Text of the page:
Using the leftover carrot salad I made egg salad. I boiled 6 eggs. I added a stalk of celery and the green and white portions of a green onion. And mayonnaise.
I was reminded by a recent routine doctor visit that one should increase plants in one’s dietary choices. Okay, what do I have available to work with to create veggies and fruits for meals? Carrots and frozen blueberries. Needless to say I did not use the blueberries in a salad, but set them to thaw to make a crumble later. In the past I had enjoyed carrot salads and I decided that a French carrot salad would be worthwhile. So I looked in my Jacques Pepin Essential cookbook and found several carrot salads and had to choose. So I chose this one even though I did not have sunflower seeds, nut oil, or red leaf lettuce! Nor sherry vinegar! I planned to serve this on a bed of spinach.
- 3-4 cups shredded carrots; this was about 6 small to medium; peel first
- 1/2 cup sesame seeds as substitute for the sunflower seeds
- 1 1/2 teaspoons crushed garlic; 2 teaspoons sounded like too much
- 1/2 cup chopped Vidalia onion
- 1 teaspoon freshly ground pepper
- 1/2 teaspoon salt
- 2 Tablespoons red wine vinegar
- 5 Tablespoons canola oil; I should have used olive oil but didn’t
I peeled the carrots and used a food processor to shred them. I chopped the onion, this was 1/2 of a smallish Vidalia. I put these in a bowl with the sesame seeds. I mixed the dressing ingredients and poured over to mix and set this in the fridge to meld the flavors. Aren’t I fancy!
I served this over chopped fresh spinach. It was tasty but a bit dry. So I fixed another portion of the dressing (olive oil this time) and mixed it in. This will then dress the greens instead of leaving them a tad dry.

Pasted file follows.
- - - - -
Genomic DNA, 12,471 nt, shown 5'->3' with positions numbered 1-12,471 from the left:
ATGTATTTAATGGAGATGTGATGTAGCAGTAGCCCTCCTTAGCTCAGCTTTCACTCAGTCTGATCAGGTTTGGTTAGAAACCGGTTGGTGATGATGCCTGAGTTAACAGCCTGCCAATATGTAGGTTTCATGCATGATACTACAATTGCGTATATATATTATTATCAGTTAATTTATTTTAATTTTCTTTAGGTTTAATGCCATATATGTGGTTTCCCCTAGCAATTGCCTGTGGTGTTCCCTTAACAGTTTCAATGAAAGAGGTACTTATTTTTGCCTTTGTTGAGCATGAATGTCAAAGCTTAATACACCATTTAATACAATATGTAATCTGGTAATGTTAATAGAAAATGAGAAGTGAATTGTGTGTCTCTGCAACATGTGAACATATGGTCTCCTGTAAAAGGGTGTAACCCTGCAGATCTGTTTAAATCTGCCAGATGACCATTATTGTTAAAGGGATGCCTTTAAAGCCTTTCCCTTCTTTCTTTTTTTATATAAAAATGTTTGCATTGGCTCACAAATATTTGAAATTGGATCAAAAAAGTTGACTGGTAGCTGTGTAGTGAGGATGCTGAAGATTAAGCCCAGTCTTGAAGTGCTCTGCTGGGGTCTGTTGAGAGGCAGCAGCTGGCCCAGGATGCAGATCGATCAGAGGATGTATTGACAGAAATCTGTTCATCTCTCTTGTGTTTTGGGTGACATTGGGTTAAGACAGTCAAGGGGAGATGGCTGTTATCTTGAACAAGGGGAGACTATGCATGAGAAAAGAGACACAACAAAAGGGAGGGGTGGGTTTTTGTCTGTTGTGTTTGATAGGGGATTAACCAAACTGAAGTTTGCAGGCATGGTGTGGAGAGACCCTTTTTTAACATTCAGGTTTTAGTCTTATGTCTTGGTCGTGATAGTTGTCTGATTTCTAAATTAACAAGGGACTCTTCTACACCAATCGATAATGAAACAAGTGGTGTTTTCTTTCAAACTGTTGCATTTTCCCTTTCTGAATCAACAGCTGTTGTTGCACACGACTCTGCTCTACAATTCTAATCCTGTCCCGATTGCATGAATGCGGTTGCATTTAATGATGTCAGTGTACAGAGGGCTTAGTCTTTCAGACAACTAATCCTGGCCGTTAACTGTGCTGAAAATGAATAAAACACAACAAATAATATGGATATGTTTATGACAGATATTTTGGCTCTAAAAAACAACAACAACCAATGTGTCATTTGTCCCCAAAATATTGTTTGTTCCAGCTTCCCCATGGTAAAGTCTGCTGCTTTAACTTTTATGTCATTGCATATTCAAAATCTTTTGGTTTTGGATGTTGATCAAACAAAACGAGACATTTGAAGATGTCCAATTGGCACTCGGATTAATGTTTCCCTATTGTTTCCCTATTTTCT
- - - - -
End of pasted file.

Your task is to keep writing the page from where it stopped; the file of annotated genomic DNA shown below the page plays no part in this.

And it was good. However, another lesson: Hubby does not particularly care for carrot salads. He might like the sweeter version using orange juice and raisins.
Hello readers. Let’s face it, 2020 has been a pretty awful year all around. I’m sure we can find bright spots but it’s been grim. And now hurricane season has arrived. Yikes! But I did not decide to write again because of “all the bad stuff”. No, I figure I like to write so I should write. I’ve cooked and I’ve baked and I’ve taken pictures of food but that’s been it. I’ve also been sewing, clothes for me, and masks for everyone!
So what is new with me? We did find some campgrounds open this summer and have had a few camping weekends. Finally my daughter and the grandchildren were able to join us for two nights this month in their humongous tent.
Earlier, in the middle of the summer, I fell off my new bike and broke my wrist, the one on my dominant hand. It’s hard to do many of the things I enjoy without the use of my right hand. Hubby has been, literally, my right-hand man! After surgery and physical therapy I am on the mend. I have been out of work but will be returning soon. Returning to work will be an adjustment. Teleworking was an adjustment earlier this year, and now going into a new office space (they moved us around, the space is not really “new”) and then figuring out how long and if partial teleworking will still be in place. This bit of a taste of “retirement” will come to an end.